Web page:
How Zulu will learn from foreign nationals

Minister of Small Business Development Lindiwe Zulu. (Photo: Matthew le Cordeur)
Minister of Small Business Development Lindiwe Zulu. (Photo: Matthew le Cordeur)

Cape Town – Provincial task teams should be set up to engage with foreign national entrepreneurs operating spaza shops to learn from their experiences, Small Business Development Minister Lindiwe Zulu said on Monday.

Zulu was criticised for her comments on January 28, when Bloomberg quoted her as saying that foreign shop owners must share their trade secrets with people in townships where they operate to curb violence and looting.

“It’s important for the foreigners to share with the South Africans about what it is that makes it possible for them to be successful,” she was quoted as saying.

At least five people, including a baby, were killed in attacks and looting of shops owned by Somalis, Pakistanis and other foreigners in townships around Johannesburg at the time, which was followed by xenophobic violence in KwaZulu-Natal’s townships in April.

However, on Monday, Zulu disputed she said this. “I never said they should share their secrets,” she said. “I said they should share their experiences.”

Engagement with foreign nationals positive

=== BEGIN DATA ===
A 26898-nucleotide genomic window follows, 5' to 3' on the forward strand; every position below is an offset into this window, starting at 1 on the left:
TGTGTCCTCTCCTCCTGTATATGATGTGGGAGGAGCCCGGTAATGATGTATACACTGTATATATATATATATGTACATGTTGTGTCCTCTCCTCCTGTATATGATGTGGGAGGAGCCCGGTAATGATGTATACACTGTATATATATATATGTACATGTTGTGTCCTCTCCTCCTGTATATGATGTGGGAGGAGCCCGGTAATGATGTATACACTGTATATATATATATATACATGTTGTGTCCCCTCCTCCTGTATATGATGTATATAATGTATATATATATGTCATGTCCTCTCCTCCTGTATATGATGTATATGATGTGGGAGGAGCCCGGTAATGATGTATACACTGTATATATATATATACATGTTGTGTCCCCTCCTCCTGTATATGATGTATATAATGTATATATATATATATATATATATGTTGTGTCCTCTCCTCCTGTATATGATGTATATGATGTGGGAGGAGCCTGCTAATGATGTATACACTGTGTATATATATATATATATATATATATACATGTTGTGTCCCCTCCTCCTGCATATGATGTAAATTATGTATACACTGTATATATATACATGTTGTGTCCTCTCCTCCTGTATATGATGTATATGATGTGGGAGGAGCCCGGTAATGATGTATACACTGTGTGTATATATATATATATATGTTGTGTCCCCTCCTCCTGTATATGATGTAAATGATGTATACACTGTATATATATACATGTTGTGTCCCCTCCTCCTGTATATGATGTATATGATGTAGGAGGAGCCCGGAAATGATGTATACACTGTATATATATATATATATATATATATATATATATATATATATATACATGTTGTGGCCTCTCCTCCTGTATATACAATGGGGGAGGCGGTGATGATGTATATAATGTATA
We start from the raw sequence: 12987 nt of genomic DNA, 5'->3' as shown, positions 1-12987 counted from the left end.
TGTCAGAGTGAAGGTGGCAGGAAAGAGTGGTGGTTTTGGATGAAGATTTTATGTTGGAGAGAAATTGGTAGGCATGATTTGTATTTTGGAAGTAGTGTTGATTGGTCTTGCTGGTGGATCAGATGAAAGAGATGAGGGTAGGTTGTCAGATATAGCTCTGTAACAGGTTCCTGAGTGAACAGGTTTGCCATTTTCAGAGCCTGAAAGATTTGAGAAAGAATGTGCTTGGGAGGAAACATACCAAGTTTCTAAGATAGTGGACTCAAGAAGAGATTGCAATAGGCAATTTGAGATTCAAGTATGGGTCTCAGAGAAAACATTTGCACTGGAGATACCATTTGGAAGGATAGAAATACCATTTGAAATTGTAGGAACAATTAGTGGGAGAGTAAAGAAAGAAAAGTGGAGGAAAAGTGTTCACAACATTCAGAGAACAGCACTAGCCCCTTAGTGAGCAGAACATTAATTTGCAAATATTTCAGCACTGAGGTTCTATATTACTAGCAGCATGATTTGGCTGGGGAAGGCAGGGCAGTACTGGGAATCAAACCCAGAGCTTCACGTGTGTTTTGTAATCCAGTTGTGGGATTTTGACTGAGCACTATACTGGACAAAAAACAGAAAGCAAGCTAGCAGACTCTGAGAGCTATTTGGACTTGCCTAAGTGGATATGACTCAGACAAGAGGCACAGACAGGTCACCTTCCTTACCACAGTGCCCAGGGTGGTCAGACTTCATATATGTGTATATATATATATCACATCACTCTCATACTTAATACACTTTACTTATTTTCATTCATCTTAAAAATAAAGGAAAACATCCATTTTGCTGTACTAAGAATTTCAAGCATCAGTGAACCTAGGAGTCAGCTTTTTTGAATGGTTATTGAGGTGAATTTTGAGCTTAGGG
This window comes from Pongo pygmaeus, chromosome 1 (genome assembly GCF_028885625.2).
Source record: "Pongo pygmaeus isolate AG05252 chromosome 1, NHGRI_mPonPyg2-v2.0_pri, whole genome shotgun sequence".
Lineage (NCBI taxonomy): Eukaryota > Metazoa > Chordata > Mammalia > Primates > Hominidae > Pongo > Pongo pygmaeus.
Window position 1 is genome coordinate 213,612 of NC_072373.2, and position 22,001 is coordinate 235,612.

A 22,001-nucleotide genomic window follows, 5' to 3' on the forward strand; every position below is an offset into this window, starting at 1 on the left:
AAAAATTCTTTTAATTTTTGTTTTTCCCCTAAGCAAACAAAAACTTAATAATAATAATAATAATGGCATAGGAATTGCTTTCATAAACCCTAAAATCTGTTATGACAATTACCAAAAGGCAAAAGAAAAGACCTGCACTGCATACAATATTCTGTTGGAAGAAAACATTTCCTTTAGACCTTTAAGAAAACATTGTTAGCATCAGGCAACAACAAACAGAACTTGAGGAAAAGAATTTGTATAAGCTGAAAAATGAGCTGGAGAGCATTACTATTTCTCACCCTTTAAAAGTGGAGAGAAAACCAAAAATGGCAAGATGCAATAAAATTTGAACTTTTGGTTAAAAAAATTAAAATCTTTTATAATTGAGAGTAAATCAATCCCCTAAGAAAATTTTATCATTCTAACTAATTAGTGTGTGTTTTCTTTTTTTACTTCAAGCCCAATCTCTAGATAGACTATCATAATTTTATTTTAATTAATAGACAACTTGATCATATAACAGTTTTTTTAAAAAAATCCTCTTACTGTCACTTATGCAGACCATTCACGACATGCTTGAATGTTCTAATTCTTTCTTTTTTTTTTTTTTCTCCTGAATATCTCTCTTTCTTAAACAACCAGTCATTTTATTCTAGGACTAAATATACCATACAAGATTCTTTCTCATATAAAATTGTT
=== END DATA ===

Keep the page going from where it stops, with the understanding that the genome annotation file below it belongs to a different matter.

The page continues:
“I still insist and I still believe that our engagement with foreign nationals has been very positive,” she said. “They are very willing to share their experiences after a task team was established after the attacks in Soweto. We are incorporating that feedback into our planning.”

Asked how her task team would learn from those experiences, Zulu said it was up to provincial task teams to gain those insights.

“I wrote to all the premiers after the Soweto attacks and said they must form task teams to connect with our task team,” she said. “We sit in Pretoria. The exchange of information and experience must be done at a local level.”

Speaking ahead of her budget speech on Wednesday, Zulu said her department “remains seized with the task of working with local and foreign nationals who are operating in the informal sector to find lasting solutions to the violence that gripped parts of the country in the last few months”.

“We are working with the inter-ministerial committee to address the underlying socio-economic causes of this challenge.”

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